I spent a lot of my young adult years following along with the way people do things in our culture, in most cultures, without questioning any of it. I went to school, went to college, went to grad school, got a sensible job, got married, had kids, bought a house, settled down, etc. As time went on, I was very happy as a wife and mom but sensed something was missing. I lived a great life but felt like I was coasting. I loved everything I did but knew I had more – so much more – I wanted to do. 

I’m realizing: the time to focus on the undone dreams is now.

Now, back to your story… Think back to when you were a 5-year-old. What did you pretend to be? Next think back to when you were headed to high school. What interested you then? Next think back to when you were graduating high school or heading off to college. What did you say you wanted to be when you grew up? The question that brings it all together (and you were waiting for this one, weren’t you?): What are you doing now? Have you grown up? Or have you given up?

Do you believe, deep-down, that you can manifest your hopes and dreams into reality? 

Pink Flower

I didn’t, for a long time. But when my mom died a few years ago, I saw very clearly that life moves on at a steady speed, tossing me this way and that, whether I’ve manifested my destiny or not.

I have a lot of story to tell here. I didn’t always live a deliberate life – and, even now, I have some work to do. Not too long ago, though, I  was only living an acceptable life. This wasn’t acceptable.

When people see that I’m now working toward my dreams, sometimes they avert their eyes as if I have an ugly deformity and they are very politely trying not to stare at it.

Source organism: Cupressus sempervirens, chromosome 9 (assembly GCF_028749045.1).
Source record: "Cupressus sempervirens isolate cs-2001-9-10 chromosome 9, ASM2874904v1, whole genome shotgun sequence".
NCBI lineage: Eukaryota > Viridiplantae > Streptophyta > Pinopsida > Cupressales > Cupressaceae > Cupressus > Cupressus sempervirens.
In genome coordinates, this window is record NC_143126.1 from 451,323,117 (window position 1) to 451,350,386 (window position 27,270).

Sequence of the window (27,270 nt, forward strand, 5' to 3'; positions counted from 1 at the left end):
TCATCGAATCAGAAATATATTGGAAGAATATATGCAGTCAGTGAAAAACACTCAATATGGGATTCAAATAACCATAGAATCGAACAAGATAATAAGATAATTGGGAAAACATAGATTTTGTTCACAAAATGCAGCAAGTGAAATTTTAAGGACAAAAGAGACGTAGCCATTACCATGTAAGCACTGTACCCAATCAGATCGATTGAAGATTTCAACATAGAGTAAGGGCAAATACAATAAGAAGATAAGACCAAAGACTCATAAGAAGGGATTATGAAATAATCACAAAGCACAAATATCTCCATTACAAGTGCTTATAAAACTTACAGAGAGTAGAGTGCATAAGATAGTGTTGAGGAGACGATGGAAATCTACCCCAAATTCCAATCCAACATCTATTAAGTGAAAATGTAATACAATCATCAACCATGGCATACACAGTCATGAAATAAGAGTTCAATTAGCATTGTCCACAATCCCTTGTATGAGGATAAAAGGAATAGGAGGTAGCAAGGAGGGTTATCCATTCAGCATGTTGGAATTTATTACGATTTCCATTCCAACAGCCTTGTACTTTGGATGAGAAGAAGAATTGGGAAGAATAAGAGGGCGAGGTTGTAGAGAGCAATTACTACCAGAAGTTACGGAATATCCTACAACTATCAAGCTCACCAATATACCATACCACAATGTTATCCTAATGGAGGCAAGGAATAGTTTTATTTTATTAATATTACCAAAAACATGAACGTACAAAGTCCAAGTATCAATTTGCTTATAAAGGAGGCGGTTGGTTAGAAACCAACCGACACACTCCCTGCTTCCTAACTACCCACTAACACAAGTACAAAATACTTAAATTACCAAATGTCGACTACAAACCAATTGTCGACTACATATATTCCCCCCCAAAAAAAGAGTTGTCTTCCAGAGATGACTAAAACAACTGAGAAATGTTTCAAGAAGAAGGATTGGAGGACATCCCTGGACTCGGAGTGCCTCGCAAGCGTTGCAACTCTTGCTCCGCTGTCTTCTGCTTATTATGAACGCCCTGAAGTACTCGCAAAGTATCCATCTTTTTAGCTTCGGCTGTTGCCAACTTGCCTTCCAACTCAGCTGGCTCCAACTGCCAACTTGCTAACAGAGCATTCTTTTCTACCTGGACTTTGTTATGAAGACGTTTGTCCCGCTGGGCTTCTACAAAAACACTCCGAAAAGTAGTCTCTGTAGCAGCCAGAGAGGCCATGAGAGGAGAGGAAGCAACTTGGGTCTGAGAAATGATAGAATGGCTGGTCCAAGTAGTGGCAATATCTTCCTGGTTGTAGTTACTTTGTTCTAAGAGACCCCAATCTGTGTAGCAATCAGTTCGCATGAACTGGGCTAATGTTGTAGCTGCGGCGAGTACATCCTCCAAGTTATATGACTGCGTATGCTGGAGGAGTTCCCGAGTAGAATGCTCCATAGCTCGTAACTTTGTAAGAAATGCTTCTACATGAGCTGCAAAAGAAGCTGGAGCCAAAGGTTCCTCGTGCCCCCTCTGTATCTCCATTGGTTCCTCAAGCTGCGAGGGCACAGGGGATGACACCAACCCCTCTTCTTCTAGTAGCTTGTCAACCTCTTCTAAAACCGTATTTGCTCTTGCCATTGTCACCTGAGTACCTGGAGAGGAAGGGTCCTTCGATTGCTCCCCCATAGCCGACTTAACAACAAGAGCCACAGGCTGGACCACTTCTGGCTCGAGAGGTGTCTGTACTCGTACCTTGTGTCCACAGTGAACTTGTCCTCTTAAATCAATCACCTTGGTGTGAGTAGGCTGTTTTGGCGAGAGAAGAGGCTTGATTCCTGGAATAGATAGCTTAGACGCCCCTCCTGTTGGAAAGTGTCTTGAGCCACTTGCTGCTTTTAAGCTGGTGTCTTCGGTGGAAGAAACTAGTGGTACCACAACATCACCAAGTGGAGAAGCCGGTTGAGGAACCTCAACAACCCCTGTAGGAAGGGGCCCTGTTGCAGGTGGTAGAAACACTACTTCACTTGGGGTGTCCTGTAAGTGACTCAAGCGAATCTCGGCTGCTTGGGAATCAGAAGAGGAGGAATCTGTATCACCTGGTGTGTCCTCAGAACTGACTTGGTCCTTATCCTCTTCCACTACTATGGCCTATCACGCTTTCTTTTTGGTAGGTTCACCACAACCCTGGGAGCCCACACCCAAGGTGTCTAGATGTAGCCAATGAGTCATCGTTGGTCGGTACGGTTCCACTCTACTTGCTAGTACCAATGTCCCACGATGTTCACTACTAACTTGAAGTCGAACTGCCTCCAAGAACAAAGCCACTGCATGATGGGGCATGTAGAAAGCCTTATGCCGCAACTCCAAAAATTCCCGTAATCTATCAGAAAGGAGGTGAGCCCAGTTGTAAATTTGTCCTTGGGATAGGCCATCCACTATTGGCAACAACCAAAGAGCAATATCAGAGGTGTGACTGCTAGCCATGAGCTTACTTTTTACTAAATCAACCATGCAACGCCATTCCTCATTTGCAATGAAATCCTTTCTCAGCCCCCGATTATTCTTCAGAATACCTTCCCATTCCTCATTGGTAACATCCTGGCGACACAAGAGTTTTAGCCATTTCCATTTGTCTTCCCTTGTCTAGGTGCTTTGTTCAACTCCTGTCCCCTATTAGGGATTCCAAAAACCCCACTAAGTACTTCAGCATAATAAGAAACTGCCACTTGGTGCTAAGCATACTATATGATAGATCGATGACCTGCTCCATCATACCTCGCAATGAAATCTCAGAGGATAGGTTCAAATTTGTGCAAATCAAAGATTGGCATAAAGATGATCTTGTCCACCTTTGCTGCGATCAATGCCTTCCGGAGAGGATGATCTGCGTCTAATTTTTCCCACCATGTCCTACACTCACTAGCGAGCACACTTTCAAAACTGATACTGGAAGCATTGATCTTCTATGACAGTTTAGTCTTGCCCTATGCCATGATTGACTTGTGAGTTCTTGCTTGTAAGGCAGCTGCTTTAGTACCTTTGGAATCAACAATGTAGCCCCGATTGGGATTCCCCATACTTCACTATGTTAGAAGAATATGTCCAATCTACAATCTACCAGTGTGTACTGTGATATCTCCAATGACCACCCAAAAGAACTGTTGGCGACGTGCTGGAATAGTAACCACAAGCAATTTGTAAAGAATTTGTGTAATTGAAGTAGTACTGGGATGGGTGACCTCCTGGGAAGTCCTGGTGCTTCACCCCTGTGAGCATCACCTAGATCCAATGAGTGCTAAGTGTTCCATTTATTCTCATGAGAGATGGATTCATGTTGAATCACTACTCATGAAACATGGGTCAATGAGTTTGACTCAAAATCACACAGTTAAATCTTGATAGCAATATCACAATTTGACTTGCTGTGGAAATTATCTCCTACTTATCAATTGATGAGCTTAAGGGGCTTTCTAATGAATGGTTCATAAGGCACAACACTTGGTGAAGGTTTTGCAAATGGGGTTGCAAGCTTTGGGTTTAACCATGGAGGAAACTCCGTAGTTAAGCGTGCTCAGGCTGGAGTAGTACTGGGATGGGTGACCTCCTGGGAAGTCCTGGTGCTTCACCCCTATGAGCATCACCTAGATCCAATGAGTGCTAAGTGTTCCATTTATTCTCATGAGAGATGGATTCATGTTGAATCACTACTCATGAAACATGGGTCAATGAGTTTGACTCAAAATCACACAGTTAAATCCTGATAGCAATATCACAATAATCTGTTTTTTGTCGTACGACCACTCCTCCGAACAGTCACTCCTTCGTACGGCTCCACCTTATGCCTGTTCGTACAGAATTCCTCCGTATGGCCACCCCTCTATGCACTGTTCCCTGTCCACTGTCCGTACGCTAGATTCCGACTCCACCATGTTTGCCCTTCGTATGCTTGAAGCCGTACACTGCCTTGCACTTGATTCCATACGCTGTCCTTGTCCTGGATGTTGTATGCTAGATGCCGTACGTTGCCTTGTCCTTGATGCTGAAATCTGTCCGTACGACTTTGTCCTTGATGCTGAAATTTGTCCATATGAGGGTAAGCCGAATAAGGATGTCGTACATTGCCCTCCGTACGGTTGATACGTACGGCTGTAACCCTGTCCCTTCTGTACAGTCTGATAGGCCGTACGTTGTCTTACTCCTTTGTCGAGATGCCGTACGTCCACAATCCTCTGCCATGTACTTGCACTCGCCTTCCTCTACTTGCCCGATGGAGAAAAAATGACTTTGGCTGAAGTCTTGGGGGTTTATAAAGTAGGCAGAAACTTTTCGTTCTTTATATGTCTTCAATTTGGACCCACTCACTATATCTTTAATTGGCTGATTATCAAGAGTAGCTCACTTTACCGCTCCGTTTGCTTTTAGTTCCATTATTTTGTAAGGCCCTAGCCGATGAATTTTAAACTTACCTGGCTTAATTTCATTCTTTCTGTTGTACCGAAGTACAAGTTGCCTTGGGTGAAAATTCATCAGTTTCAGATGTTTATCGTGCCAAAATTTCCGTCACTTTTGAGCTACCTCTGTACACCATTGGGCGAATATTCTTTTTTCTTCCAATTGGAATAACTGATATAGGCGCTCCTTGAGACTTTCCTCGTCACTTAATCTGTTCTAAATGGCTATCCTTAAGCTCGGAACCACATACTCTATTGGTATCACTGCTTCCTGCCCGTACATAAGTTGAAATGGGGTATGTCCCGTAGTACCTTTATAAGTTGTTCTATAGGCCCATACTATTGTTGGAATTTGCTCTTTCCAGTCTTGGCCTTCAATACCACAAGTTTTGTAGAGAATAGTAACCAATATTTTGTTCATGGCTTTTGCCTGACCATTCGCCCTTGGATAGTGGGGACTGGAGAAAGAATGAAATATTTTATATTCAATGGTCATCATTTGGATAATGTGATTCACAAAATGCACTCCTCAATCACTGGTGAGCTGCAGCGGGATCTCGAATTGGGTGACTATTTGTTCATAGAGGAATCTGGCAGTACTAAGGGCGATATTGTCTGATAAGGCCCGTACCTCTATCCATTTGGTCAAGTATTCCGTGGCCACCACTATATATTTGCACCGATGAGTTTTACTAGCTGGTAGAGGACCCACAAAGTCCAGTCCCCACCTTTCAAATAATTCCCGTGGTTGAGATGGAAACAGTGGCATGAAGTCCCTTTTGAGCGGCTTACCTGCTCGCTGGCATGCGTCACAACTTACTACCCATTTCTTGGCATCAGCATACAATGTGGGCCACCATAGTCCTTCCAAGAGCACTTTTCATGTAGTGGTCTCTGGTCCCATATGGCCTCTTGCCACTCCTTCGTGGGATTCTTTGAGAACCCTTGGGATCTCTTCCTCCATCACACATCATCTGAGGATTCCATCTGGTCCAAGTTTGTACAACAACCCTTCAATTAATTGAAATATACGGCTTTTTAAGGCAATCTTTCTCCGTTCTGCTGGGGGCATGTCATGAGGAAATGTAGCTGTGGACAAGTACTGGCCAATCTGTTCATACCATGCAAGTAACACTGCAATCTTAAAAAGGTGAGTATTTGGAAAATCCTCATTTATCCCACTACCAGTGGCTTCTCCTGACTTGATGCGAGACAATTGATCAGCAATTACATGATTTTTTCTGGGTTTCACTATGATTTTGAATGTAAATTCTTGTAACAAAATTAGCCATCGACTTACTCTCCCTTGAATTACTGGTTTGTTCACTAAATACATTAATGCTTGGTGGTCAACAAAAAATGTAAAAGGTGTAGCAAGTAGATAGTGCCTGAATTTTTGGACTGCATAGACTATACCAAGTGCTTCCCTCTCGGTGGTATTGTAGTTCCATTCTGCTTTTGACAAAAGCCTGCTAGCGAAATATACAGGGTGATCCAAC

I’m stripping away the layers of gunk here, guys, and polishing up what’s underneath. I’m tearing away the layers of appropriateness and acceptability, peeling away the slime of too many “should’s,” and ripping out of my life those things that no longer serve me to create space for more joy.

You and me, we don’t have time for games anymore. The day-to-day life you’re leading is fine, good, good enough, but is your life feeding your soul? Are you on fire doing the things you want to do? Have you discovered your manifest destiny? Are you even looking for it?

I started this website as a way to reach out to a community of people who think normal, acceptable life is fine and good and good enough but who feel a pull to be and to do more. These are the folks who hear a voice, inaudible at first but increasingly louder, that tells them, “Now is the time to create the life you’ve always imagined! Now is the time to add fuel to your dreams!”


Breaking out of your normal life to do something different – even if that something is better – is very difficult. And it takes courage. I’m not suggesting that everyone even wants to. But I know we certainly did – that’s why Kevin and I have changed a lot of things for ourselves and our family. Starting with our temporary escape from Normal when we took six months in Belize, we’ve begun the long and steady process of figuring out what kind of life we want. The clock is ticking.


If now’s not the time to create the life I want, I don’t know when is.


Please join me. Follow me on Facebook and Twitter. Share your story with me and with my other readers. We don’t live in a vacuum. We need each other for inspiration and encouragement to do the best we can with the years we have left.


Do you believe, deep down, that you can create the life of your dreams? Tell me how below. Sharing it is the first step in making it real.